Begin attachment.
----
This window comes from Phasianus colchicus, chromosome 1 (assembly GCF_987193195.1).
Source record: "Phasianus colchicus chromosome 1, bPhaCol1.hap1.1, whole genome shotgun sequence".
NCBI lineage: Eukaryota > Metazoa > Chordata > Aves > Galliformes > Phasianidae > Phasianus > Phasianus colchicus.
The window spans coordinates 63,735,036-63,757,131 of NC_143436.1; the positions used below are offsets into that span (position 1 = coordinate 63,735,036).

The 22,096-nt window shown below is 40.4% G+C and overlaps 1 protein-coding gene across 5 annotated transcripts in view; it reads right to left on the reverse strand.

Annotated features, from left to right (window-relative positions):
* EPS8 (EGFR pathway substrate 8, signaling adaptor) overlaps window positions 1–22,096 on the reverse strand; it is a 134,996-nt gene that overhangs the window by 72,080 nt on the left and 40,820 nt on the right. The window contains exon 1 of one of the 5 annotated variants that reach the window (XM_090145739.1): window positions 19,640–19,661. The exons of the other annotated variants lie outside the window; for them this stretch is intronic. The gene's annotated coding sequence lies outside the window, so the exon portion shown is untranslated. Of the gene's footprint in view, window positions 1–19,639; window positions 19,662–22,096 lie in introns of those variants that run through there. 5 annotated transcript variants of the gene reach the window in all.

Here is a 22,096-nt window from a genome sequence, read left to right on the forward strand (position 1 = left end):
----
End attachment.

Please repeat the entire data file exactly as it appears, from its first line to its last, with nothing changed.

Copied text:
This window comes from Phasianus colchicus, chromosome 1 (assembly GCF_987193195.1).
Source record: "Phasianus colchicus chromosome 1, bPhaCol1.hap1.1, whole genome shotgun sequence".
NCBI lineage: Eukaryota > Metazoa > Chordata > Aves > Galliformes > Phasianidae > Phasianus > Phasianus colchicus.
The window spans coordinates 63,735,036-63,757,131 of NC_143436.1; the positions used below are offsets into that span (position 1 = coordinate 63,735,036).

The 22,096-nt window shown below is 40.4% G+C and overlaps 1 protein-coding gene across 5 annotated transcripts in view; it reads right to left on the reverse strand.

Annotated features, from left to right (window-relative positions):
* EPS8 (EGFR pathway substrate 8, signaling adaptor) overlaps window positions 1–22,096 on the reverse strand; it is a 134,996-nt gene that overhangs the window by 72,080 nt on the left and 40,820 nt on the right. The window contains exon 1 of one of the 5 annotated variants that reach the window (XM_090145739.1): window positions 19,640–19,661. The exons of the other annotated variants lie outside the window; for them this stretch is intronic. The gene's annotated coding sequence lies outside the window, so the exon portion shown is untranslated. Of the gene's footprint in view, window positions 1–19,639; window positions 19,662–22,096 lie in introns of those variants that run through there. 5 annotated transcript variants of the gene reach the window in all.

Here is a 22,096-nt window from a genome sequence, read left to right on the forward strand (position 1 = left end):